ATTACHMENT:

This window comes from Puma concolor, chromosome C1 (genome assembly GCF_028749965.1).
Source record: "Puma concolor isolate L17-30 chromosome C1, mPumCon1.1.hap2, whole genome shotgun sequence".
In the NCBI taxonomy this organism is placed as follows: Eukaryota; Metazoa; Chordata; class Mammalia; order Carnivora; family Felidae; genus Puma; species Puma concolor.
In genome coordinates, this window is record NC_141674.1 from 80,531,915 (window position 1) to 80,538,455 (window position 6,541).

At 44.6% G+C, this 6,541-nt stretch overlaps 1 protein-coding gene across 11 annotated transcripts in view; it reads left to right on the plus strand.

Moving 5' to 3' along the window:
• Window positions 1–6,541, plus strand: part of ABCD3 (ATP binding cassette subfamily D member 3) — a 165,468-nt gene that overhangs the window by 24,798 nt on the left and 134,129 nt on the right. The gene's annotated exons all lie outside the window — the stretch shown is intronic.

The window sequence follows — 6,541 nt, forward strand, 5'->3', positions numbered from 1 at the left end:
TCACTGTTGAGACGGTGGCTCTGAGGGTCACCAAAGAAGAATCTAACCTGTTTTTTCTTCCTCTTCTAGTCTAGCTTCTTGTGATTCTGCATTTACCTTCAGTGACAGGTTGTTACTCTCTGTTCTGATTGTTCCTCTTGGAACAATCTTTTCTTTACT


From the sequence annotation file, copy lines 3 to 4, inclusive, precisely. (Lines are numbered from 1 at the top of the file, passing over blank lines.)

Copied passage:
In the NCBI taxonomy this organism is placed as follows: Eukaryota; Metazoa; Chordata; class Mammalia; order Carnivora; family Felidae; genus Puma; species Puma concolor.
In genome coordinates, this window is record NC_141674.1 from 80,531,915 (window position 1) to 80,538,455 (window position 6,541).